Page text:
awk pattern matching and processing language

Last revision August 6, 2004

Table of Contents:
  1. Running awk
  2. awk commands
  3. Fields and variables in awk
  4. Patterns in awk
  5. Actions in awk
  6. Simple awk examples

awk is a simple programming language especially useful for specifying actions that are to be taken when a pattern is found in an input file. Some of the basic features are:

awk operates as a filter, transforming or selecting from the input to create the output.

awk allows you to perform initializations or other actions before any data is read; then loop through the data line by line, applying any number of tests (patterns to match) and associated actions; and finally perform ending or cleanup actions that can include printing summaries.

Patterns can include tests on numeric values, as well as string matches.

Complicated patterns can be created from arbitrary logical combinations of individual patterns.

The "actions" to be taken when a pattern is found can be more general than simple editing of text.

You can increment or update variables or arrays that can then be printed at the end of processing or other times.

You can re-arrange text in very complicated ways.

You have complete "flow of control" programming constructs (if-then, loops, etc) available for conditional or repetitive actions.

While more general, awk is not as efficient as sed or grep for simple editing or selecting tasks.

awk is also very useful for prototyping programs that can then be re-written in C once the basic algorithms are devised and shown to work.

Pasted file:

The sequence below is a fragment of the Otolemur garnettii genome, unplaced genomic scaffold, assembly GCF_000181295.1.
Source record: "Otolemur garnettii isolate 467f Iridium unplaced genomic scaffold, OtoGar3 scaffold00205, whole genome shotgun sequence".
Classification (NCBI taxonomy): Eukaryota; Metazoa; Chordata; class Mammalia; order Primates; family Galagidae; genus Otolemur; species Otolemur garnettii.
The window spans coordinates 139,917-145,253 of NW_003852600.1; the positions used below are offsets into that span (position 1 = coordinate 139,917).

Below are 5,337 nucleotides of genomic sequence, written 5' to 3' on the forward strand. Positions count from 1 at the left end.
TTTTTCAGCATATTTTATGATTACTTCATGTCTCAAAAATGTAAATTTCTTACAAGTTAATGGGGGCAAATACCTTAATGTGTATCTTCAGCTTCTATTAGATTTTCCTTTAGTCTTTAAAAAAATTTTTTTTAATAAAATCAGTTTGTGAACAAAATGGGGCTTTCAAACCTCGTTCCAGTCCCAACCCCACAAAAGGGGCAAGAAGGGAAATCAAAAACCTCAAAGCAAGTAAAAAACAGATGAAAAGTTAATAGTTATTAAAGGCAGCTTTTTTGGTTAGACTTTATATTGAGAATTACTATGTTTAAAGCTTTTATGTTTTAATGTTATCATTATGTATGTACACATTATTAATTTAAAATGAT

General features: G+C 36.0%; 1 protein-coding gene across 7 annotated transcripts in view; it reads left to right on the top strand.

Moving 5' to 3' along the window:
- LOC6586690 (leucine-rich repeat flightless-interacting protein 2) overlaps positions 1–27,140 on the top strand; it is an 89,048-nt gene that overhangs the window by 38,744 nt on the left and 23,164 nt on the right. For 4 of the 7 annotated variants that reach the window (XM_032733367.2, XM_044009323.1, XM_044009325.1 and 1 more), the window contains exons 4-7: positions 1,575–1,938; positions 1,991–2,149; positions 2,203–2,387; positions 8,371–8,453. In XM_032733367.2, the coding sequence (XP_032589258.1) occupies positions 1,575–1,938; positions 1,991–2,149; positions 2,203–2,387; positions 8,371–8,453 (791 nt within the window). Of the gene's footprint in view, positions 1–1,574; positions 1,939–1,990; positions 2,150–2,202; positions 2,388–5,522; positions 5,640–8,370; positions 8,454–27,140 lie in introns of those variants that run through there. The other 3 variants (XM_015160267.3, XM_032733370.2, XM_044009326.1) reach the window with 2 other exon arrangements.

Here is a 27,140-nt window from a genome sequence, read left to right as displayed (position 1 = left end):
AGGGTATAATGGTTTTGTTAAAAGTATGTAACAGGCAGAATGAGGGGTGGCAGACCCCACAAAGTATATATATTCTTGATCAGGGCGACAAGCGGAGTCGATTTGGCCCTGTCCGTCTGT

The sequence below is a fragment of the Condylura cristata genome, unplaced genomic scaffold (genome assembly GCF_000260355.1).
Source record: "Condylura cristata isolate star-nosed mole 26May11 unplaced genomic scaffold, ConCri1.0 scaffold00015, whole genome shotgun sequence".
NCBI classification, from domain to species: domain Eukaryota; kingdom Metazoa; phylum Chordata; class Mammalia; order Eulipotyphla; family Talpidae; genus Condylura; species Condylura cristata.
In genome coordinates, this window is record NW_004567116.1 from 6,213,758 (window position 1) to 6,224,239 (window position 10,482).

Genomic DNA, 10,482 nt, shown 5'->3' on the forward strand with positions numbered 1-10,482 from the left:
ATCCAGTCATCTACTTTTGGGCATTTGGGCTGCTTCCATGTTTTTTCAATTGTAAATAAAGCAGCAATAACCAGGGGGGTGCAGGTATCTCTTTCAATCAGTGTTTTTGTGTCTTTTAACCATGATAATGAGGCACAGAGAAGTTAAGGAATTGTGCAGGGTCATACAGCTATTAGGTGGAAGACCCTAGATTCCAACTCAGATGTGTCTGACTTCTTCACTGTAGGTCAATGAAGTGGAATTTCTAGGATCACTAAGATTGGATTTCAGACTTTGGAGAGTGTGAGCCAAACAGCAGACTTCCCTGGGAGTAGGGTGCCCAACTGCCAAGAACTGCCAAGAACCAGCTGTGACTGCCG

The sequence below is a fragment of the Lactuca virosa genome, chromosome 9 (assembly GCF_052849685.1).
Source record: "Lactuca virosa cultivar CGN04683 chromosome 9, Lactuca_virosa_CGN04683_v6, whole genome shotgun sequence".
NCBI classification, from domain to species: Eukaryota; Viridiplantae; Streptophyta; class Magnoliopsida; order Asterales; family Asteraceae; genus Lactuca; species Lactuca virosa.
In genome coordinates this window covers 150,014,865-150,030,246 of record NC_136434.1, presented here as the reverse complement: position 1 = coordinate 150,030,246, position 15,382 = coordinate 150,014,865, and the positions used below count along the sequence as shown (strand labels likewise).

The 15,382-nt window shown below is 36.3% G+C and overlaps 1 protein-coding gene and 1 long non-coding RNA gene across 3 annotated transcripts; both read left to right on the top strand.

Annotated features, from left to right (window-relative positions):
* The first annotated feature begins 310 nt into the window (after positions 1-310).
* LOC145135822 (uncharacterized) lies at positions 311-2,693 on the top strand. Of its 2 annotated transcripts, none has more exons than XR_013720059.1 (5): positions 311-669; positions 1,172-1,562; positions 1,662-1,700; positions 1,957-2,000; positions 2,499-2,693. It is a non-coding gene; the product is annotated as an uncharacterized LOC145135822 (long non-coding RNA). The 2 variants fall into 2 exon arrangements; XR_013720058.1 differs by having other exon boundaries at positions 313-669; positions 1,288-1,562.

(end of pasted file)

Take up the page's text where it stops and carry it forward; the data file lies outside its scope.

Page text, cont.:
The current version of awk included with most modern Unix systems (including pangea) dates from 1985. It has many powerful general purpose programming features, such as functions and command line arguments. It is fully covered, along with many interesting examples, in the book The AWK Programming Language, by Alfred Aho, Brian Kernighan, and Peter Weinberger, 1988, Addison-Wesley Pub. Co., ISBN: 020107981X

An alternate implementation has been created as open-source by the Free Software Foundation and is called "GNU awk". This version is available on pangea under the program name gawk. It is basically compatible with the standard awk, with some extensions. It is fully documented on the GNU web site.

Some older Unix systems may have an earlier, less powerful version of awk that was developed in 1978; they may refer to the current (1985) version as "new awk" or nawk.

All functions described in these notes work for all versions. In general, the current (1985) version of awk is a superset of the old version, and gawk is a superset of the current (1985) awk. there are a few subtle differences between the old and current versions of awk, particularly in the handling of multiple statements on a single line. For this reason, the old version is still available on some systems in combination with the new version, rather than simply being replaced in all cases.

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